If we want users to be able to post their own greetings, we need a way to process information submitted by the user with a web form. The webapp2 framework makes processing form data easy.
Replace the contents of helloworld/helloworld.py with the following:
import cgi from google.appengine.api import users import webapp2 class MainPage(webapp2.RequestHandler): def get(self): self.response.out.write(""" <html> <body> <form action="/sign" method="post"> <div><textarea name="content" rows="3" cols="60"></textarea></div> <div><input type="submit" value="Sign Guestbook"></div> </form> </body> </html>""") class Guestbook(webapp2.RequestHandler): def post(self): self.response.out.write('<html><body>You wrote:<pre>') self.response.out.write(cgi.escape(self.request.get('content'))) self.response.out.write('</pre></body></html>') application = webapp2.WSGIApplication([ ('/', MainPage), ('/sign', Guestbook) ], debug=True) def main(): application.run() if __name__ == "__main__": main()
Reload the page to see the form, then try submitting a message.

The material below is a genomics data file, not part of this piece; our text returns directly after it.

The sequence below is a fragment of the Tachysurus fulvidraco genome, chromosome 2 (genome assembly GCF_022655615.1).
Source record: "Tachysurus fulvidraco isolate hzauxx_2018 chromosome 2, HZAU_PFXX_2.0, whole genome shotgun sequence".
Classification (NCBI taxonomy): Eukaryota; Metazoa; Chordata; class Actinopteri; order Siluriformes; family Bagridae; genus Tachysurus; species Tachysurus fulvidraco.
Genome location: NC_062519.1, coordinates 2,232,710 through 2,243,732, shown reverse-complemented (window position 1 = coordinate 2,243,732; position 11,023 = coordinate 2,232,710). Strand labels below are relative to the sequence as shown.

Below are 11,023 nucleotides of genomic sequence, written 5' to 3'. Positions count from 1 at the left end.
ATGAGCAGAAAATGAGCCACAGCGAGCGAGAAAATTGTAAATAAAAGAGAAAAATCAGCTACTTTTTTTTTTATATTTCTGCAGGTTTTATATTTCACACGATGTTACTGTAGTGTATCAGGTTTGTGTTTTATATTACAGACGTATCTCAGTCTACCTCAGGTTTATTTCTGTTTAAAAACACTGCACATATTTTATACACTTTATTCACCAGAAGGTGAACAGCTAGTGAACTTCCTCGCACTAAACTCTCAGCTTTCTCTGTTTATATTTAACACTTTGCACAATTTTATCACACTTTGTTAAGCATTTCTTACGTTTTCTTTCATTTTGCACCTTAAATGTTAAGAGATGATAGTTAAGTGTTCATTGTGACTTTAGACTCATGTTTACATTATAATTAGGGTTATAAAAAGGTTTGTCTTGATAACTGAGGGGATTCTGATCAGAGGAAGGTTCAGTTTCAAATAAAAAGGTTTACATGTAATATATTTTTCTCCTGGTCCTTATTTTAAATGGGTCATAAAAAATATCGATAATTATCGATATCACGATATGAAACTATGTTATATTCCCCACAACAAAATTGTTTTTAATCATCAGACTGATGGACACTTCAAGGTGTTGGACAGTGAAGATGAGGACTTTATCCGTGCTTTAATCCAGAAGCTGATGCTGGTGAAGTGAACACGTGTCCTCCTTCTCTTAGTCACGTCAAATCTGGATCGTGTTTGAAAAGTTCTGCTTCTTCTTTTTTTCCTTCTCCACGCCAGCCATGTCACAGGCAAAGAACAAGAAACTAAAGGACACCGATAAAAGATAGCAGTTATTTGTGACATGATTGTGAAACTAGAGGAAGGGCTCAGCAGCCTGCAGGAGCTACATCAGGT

This version has two handlers: MainPage, mapped to the URL /, displays a web form. Guestbook, mapped to the URL /sign, displays the data submitted by the web form.
The Guestbook handler has a post() method instead of a get() method. This is because the form displayed by MainPage uses the HTTP POST method (method="post") to submit the form data. If for some reason you need a single handler to handle both GET and POST actions to the same URL, you can define a method for each action in the same class.
The code for the post() method gets the form data from self.request. Before displaying it back to the user, it uses cgi.escape() to escape HTML special characters to their character entity equivalents. cgi is a module in the standard Python library; see the documentation for cgi for more information.
The App Engine environment includes the entire Python 2.5 standard library. However, not all actions are allowed. App Engine applications run in a restricted environment that allows App Engine to scale them safely. For example, low-level calls to the operating system, networking operations, and some filesystem operations are not allowed, and will raise an error when attempted. For more information, see The Python Runtime Environment.